Design Thinking: A New Liberal Art
Design Thinking: A New Liberal Art

On March 30, 180 Princeton students, faculty, alumni and friends gathered at TwoSigma for TigerTalks in the City, a series of panel discussions that bring entrepreneurial Princeton research to New York City.


The evening’s topic was “Design Thinking,” a buzzword that leaves many people impressed with its impact but perplexed by its meaning. The panel, moderated by Entrepreneurship professor Derek Lidow ’73, aimed to shed light on what Design Thinking is and why the methodology has gained momentum at Princeton.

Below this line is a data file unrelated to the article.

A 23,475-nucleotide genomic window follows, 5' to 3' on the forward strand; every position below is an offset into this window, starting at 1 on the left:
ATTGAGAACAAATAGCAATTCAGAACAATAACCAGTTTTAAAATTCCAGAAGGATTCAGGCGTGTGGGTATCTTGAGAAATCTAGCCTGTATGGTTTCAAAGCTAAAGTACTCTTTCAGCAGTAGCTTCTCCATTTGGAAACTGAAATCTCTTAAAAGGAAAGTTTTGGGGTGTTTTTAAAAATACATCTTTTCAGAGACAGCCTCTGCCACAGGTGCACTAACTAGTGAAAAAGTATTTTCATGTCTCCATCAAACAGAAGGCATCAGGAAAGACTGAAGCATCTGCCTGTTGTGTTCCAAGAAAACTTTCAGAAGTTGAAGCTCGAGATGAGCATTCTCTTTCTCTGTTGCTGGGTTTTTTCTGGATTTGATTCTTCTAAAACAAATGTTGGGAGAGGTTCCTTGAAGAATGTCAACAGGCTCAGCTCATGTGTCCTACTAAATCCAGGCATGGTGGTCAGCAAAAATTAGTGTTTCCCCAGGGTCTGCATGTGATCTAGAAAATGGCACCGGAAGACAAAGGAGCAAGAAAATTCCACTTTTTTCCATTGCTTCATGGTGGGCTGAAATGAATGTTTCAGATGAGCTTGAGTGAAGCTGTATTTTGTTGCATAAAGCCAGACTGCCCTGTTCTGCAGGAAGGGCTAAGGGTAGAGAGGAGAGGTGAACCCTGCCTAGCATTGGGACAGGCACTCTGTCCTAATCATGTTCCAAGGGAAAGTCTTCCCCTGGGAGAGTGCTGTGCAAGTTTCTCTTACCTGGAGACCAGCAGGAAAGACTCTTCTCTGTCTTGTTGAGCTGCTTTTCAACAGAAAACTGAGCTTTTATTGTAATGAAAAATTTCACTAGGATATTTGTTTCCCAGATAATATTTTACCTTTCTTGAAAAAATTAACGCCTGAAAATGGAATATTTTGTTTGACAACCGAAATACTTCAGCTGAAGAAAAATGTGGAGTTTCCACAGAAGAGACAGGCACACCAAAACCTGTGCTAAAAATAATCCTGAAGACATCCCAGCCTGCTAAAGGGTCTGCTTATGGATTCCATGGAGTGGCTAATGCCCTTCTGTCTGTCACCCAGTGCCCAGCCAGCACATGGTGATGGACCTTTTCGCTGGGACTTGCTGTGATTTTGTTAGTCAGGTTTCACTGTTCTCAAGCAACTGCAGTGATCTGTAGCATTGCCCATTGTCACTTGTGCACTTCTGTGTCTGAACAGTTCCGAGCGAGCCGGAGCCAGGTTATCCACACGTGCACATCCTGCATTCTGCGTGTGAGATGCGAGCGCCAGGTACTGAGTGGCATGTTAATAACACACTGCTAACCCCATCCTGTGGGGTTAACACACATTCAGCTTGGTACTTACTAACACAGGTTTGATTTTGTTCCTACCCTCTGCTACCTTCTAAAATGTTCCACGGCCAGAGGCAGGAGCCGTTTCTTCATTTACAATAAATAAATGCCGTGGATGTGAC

Senior Rebeca De La Espriella ’17 opened the discussion with a working definition of Design Thinking, describing it as “a problem-solving methodology that takes a human-centered approach.” Like any other academic methodology, Design Thinking is rigorous, requiring extensive research and synthesis. The distinction, however, lies in Design Thinking’s emphasis on empathy. The tools leveraged in Design Thinking, such as ethnographic interviews and user personas, are focused on creating a desirable solution for end users. “With any solution, one must consider its feasibility, viability and desirability,” De La Espriella said. “But it’s desirability that is really the key to getting a solution off the ground—it’s what can cause the simplest solutions to skyrocket and even the most well-funded solutions to crash.”From Austin to Africa, the panelists have implemented Design Thinking’s human-centered approach to develop desirable solutions in both the public and private sectors. Empathy is likely not the first word that comes to mind when one thinks of the private sector, but as a product designer and mechanical engineer, Annie Cardinal ’15 uses Design Thinking to help her clients develop innovative products. To come up with real solutions to everyday problems, Cardinal takes her clients through an ideation process, encouraging them to think about the problems their customers face and the many possible product-based solutions that might solve the problem. “The first solution we come up with probably isn’t going to be the final answer, and that’s OK, because that’s the best way to come up with the best solution,” Cardinal said.Carolyn Rouse, Chair of the Anthropology Department, has found this non-linear problem-solving approach to be a helpful way to explain her work, which is anything but linear. Rouse described ethnography, an anthropological term employed in Design Thinking, as “reverse engineering,” or the study of why things are successful and sustainable. Rouse gave a lighthearted example of ethnography: “I have a current student who is studying the popularity of brunch. What is it about a special day where people feel like they can eat as many calories as they want? What is it about avocado toast?” Rouse explained that by studying why something works, one can determine how it might be replicated in other contexts.Design Thinking’s emphasis on discovering what people (or end users) find desirable and using these findings to develop solutions can be seen at work on Princeton’s campus. Rebeca De La Espriella shared an anecdote: “Professor Lidow tasked our class with mitigating sexual assault on campus, which was a pretty daunting problem.” After extensive research and interviews with the student body, the class came up with an idea for a bus that picks students up from the Eating Clubs on weekends, so students who feel uncomfortable have a safe, convenient means of getting home. “The UMatter bus has been a huge success, which goes to show you that when you use the Design Thinking method and keep desirability in mind throughout, the solutions can be long lasting,” De La Espriella said.